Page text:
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Pioneering physicist and chemist Marie Curie has long been a “huge hero and role model” to Wilfrid Laurier University physics professor Shohini Ghose.

Ghose is a trailblazer for women in science as well. An expert in quantum information science, she was one of only 20 people worldwide selected for the TED Fellows Program in 2014 ­– one of many awards she has won. She’s also director of Laurier’s Centre for Women in Science and she’s as passionate about teaching people about the contributions of women scientists as she is about her own work.

That’s why, when the TED organization offered Ghose a chance to write the script for a TED-Ed video, Ghose jumped at the chance. The result is the TED-Ed lesson, “The Genius of Marie Curie.”

Ghose says she and the TED-Ed team chose Curie because she’s already well known – but the details of her life and work aren’t.

“My goal was to explain what exactly Curie’s scientific achievements were – and also to tell an incredible human story about what it means to be a woman in science.”

Ghose worked closely with animator Anna Nowakowska to make sure the video would be both visually arresting and scientifically accurate. She wanted to emphasize not only the particulars of Curie’s remarkable life and work but also two other messages.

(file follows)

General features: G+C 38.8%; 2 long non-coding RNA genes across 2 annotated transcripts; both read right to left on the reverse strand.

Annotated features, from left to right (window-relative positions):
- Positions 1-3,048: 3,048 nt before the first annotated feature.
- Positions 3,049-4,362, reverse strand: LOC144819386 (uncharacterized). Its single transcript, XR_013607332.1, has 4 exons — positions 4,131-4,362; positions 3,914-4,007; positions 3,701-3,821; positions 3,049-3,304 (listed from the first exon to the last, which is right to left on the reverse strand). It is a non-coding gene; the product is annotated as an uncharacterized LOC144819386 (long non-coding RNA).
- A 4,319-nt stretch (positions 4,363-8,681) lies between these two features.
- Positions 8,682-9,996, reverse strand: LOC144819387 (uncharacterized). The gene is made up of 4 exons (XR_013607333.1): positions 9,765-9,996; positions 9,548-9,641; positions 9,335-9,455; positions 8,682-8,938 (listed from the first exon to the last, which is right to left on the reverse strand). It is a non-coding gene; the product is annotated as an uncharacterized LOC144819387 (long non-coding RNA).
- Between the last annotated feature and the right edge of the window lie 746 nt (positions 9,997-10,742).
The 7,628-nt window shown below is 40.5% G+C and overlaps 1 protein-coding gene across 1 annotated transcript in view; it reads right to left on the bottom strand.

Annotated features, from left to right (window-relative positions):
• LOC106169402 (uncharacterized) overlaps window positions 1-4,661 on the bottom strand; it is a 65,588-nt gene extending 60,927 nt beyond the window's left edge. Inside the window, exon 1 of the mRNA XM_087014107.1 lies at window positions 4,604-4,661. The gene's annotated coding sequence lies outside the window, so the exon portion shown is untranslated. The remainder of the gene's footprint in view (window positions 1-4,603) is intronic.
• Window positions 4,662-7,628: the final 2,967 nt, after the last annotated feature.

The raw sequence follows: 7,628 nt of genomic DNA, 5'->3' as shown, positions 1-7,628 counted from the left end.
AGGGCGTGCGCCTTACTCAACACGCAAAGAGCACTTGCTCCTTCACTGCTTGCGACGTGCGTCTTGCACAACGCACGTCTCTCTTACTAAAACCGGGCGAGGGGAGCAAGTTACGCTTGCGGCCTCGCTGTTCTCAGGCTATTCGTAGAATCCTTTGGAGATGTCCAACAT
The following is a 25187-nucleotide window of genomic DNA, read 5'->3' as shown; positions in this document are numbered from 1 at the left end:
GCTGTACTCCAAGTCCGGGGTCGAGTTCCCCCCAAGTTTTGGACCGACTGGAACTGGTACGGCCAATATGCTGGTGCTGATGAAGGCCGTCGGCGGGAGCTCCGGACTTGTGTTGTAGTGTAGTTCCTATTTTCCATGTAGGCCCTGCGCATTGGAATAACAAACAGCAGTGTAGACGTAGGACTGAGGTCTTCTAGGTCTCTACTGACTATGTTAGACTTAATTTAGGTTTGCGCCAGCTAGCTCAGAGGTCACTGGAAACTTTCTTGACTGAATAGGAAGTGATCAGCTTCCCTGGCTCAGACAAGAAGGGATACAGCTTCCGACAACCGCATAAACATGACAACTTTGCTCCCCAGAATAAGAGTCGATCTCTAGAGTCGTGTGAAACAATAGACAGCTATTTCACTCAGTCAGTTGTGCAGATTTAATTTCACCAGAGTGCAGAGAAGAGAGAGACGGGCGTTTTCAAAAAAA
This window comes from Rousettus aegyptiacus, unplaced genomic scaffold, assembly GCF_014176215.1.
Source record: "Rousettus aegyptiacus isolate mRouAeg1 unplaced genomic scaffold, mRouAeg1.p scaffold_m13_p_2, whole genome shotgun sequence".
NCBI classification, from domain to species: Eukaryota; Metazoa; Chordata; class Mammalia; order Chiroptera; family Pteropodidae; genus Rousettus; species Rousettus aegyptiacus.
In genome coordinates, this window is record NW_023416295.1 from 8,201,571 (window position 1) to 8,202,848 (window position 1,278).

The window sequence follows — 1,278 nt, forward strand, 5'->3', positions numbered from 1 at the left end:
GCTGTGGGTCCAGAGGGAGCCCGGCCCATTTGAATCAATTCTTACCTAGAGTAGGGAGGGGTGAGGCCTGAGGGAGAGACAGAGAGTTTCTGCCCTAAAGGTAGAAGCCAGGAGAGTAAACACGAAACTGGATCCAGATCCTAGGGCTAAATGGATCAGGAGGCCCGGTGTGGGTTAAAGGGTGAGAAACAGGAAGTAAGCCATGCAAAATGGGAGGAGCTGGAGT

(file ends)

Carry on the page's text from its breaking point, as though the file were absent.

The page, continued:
One: “Science involves a process of discovery. It’s not magic; it’s not just someone’s personal opinion,” says Ghose.

The other message is that although Curie was exceptional by herself, she achieved what she did in part because despite all the systemic barriers she faced, she had a few allies, including her husband and collaborator, Pierre Curie.

“To build a strong and healthy scientific community, we need to have everybody support each other and be inclusive,” says Ghose.

It’s not the first time Ghose has worked to educate the general public about science but it was her first time participating in TED-Ed. She says she loved the process and hopes to produce more similar videos in the future.

“There are so many amazing stories out there, especially around women and minorities in science.”

More Popular Science Videos by Shohini Ghose


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